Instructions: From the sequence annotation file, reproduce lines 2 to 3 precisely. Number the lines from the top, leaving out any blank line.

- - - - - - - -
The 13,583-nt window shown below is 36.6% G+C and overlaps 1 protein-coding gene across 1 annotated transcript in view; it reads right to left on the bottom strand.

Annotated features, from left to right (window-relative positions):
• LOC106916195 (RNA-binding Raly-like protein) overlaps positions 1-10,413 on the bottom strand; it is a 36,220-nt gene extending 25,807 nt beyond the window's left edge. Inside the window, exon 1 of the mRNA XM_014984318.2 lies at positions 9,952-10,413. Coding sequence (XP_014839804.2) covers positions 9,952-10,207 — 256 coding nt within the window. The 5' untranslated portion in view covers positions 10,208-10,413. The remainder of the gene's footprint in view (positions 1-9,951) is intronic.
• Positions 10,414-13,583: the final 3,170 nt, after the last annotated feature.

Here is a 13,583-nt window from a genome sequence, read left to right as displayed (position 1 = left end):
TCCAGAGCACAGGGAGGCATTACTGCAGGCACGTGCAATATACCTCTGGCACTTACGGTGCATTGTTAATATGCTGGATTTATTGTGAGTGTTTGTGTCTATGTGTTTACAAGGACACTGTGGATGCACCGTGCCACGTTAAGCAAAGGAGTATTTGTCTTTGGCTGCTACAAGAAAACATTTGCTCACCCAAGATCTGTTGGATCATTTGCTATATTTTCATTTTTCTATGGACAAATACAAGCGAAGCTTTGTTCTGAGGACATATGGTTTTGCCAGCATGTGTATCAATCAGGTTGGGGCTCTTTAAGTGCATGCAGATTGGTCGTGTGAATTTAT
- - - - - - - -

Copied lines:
Annotated features, from left to right (window-relative positions):
• LOC106916195 (RNA-binding Raly-like protein) overlaps positions 1-10,413 on the bottom strand; it is a 36,220-nt gene extending 25,807 nt beyond the window's left edge. Inside the window, exon 1 of the mRNA XM_014984318.2 lies at positions 9,952-10,413. Coding sequence (XP_014839804.2) covers positions 9,952-10,207 — 256 coding nt within the window. The 5' untranslated portion in view covers positions 10,208-10,413. The remainder of the gene's footprint in view (positions 1-9,951) is intronic.